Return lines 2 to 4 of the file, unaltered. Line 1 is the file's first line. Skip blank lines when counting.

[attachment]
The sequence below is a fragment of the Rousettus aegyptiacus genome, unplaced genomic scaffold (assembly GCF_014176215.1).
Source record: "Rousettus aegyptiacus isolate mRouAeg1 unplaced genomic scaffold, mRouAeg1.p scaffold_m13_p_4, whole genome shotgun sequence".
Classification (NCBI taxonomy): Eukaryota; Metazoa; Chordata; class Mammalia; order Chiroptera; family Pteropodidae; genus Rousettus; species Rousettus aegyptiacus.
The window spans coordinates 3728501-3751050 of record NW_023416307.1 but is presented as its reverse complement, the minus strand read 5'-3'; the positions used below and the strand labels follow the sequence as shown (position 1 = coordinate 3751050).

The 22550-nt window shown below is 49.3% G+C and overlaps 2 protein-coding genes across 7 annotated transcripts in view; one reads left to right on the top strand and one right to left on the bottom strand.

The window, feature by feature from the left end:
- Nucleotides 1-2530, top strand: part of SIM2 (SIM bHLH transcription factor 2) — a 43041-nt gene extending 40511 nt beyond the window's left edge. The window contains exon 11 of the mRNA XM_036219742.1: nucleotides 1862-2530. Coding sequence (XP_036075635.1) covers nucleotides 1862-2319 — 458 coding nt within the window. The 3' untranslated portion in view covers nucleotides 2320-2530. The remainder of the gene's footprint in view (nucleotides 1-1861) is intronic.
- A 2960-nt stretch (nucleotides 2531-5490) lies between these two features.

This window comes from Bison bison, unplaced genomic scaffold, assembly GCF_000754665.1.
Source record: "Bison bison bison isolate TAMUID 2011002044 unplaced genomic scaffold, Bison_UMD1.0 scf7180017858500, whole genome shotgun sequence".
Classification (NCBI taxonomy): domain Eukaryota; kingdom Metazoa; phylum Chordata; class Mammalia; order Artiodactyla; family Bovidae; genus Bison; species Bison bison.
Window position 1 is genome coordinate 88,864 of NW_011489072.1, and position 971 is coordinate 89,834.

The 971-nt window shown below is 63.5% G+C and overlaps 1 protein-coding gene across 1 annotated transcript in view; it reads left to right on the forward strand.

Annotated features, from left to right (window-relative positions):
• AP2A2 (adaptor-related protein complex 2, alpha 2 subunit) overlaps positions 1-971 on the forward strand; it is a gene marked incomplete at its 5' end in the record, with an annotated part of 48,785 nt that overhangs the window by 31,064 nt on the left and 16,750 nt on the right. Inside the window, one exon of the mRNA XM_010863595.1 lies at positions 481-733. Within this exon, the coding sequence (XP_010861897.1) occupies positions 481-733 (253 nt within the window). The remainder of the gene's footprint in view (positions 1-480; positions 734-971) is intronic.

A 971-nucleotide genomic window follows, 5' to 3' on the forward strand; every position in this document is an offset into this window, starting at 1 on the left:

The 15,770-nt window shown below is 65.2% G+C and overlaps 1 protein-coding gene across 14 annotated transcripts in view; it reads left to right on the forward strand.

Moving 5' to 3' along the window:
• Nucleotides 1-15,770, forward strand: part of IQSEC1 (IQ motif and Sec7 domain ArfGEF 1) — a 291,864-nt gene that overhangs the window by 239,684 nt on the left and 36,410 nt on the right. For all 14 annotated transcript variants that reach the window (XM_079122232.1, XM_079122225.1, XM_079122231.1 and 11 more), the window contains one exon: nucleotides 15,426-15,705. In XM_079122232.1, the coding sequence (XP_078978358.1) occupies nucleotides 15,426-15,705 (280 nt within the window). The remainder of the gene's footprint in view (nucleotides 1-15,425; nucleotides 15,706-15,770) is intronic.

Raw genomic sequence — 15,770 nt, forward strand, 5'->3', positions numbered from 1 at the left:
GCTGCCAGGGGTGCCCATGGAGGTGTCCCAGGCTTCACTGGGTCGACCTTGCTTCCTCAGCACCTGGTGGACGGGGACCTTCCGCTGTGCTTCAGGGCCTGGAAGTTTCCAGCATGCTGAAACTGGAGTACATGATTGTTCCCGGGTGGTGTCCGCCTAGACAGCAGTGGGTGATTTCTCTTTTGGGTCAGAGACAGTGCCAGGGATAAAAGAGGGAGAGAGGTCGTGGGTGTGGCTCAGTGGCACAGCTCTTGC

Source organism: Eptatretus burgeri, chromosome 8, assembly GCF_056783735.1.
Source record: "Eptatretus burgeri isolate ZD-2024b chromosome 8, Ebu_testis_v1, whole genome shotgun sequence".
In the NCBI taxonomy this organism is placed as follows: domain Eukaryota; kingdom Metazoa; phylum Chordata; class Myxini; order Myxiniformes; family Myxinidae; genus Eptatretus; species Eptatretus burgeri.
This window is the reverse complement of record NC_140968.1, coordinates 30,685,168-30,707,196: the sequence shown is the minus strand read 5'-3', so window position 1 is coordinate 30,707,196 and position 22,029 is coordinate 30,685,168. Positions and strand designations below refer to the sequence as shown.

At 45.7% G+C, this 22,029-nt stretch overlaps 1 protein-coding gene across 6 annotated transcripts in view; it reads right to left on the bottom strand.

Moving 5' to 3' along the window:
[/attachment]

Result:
Source record: "Rousettus aegyptiacus isolate mRouAeg1 unplaced genomic scaffold, mRouAeg1.p scaffold_m13_p_4, whole genome shotgun sequence".
Classification (NCBI taxonomy): Eukaryota; Metazoa; Chordata; class Mammalia; order Chiroptera; family Pteropodidae; genus Rousettus; species Rousettus aegyptiacus.
The window spans coordinates 3728501-3751050 of record NW_023416307.1 but is presented as its reverse complement, the minus strand read 5'-3'; the positions used below and the strand labels follow the sequence as shown (position 1 = coordinate 3751050).